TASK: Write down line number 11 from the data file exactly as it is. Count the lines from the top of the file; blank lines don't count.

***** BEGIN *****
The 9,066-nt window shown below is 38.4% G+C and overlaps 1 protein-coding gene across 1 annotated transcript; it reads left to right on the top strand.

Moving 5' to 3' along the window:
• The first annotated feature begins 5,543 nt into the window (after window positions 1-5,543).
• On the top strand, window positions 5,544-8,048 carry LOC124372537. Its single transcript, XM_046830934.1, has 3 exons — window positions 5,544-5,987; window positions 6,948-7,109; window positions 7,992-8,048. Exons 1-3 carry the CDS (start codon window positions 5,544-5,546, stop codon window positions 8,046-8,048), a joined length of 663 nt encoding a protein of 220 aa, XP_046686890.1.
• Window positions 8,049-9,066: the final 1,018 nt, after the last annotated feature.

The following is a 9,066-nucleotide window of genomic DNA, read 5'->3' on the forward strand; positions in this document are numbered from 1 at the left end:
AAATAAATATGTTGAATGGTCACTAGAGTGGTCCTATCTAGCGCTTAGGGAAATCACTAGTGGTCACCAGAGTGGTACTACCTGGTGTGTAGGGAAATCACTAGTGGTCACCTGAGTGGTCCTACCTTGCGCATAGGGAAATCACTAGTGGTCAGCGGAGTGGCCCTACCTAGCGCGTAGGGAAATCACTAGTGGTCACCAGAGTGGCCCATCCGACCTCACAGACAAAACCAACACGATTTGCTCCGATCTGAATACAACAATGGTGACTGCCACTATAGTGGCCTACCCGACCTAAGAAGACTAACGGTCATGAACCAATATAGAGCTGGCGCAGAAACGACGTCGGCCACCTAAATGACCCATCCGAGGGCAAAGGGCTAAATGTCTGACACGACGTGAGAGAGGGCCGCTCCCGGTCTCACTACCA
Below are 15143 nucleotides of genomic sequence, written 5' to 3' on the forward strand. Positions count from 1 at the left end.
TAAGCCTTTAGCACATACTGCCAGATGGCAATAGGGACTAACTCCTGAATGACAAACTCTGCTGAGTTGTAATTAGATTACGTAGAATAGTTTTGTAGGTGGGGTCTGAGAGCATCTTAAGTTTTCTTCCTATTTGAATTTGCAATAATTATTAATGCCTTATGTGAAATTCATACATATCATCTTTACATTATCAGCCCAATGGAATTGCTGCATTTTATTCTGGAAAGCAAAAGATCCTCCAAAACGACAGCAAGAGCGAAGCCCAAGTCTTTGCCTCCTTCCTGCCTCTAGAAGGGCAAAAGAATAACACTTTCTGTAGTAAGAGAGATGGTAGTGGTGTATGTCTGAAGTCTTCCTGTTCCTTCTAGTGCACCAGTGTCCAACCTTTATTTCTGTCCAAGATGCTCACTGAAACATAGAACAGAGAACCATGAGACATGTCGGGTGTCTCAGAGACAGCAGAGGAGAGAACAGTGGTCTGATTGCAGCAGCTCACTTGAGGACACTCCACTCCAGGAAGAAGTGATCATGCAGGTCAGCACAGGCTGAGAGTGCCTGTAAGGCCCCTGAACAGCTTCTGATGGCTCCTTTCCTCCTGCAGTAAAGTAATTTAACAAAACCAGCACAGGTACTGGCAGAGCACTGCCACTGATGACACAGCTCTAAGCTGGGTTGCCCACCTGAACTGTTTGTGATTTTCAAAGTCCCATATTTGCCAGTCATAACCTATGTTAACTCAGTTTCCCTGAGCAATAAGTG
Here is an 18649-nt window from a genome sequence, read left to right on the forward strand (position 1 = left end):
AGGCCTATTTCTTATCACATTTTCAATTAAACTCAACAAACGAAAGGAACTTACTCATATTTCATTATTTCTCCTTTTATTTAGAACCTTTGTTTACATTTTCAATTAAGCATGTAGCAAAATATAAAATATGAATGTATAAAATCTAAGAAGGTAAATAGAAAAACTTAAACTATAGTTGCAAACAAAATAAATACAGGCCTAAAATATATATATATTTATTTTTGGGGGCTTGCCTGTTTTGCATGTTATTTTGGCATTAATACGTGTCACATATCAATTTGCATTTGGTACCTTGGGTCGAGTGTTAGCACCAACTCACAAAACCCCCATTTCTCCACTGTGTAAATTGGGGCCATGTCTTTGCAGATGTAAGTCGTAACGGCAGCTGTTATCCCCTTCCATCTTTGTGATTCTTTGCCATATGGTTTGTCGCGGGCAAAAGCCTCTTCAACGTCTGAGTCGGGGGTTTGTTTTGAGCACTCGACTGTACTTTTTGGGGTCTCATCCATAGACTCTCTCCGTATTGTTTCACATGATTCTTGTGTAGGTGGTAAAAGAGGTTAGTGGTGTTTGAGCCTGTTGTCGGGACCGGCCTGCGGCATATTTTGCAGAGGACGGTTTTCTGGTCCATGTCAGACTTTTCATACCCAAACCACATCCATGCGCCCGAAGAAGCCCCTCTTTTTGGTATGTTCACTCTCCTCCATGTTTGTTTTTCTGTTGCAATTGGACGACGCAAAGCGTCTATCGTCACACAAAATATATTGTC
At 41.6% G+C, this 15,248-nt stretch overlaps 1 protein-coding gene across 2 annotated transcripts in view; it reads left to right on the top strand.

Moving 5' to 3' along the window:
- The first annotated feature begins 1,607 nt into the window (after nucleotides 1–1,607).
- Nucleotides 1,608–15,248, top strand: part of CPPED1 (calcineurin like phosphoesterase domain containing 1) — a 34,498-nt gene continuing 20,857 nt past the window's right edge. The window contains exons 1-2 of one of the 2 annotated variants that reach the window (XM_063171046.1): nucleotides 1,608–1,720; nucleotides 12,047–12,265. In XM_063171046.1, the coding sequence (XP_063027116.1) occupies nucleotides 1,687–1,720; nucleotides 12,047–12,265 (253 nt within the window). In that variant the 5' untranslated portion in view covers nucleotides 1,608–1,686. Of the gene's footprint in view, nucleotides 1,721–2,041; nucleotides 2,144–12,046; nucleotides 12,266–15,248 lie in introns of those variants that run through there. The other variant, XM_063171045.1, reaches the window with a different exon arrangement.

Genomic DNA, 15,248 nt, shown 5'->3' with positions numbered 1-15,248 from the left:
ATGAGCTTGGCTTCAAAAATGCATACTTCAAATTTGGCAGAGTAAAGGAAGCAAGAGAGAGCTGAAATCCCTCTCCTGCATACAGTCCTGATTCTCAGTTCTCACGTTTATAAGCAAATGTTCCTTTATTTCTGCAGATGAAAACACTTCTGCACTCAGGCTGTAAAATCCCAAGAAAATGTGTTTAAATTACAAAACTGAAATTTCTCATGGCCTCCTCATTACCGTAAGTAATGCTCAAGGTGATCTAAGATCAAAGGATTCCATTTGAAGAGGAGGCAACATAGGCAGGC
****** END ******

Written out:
AGGCCTATTTCTTATCACATTTTCAATTAAACTCAACAAACGAAAGGAACTTACTCATATTTCATTATTTCTCCTTTTATTTAGAACCTTTGTTTACATTTTCAATTAAGCATGTAGCAAAATATAAAATATGAATGTATAAAATCTAAGAAGGTAAATAGAAAAACTTAAACTATAGTTGCAAACAAAATAAATACAGGCCTAAAATATATATATATTTATTTTTGGGGGCTTGCCTGTTTTGCATGTTATTTTGGCATTAATACGTGTCACATATCAATTTGCATTTGGTACCTTGGGTCGAGTGTTAGCACCAACTCACAAAACCCCCATTTCTCCACTGTGTAAATTGGGGCCATGTCTTTGCAGATGTAAGTCGTAACGGCAGCTGTTATCCCCTTCCATCTTTGTGATTCTTTGCCATATGGTTTGTCGCGGGCAAAAGCCTCTTCAACGTCTGAGTCGGGGGTTTGTTTTGAGCACTCGACTGTACTTTTTGGGGTCTCATCCATAGACTCTCTCCGTATTGTTTCACATGATTCTTGTGTAGGTGGTAAAAGAGGTTAGTGGTGTTTGAGCCTGTTGTCGGGACCGGCCTGCGGCATATTTTGCAGAGGACGGTTTTCTGGTCCATGTCAGACTTTTCATACCCAAACCACATCCATGCGCCCGAAGAAGCCCCTCTTTTTGGTATGTTCACTCTCCTCCATGTTTGTTTTTCTGTTGCAATTGGACGACGCAAAGCGTCTATCGTCACACAAAATATATTGTC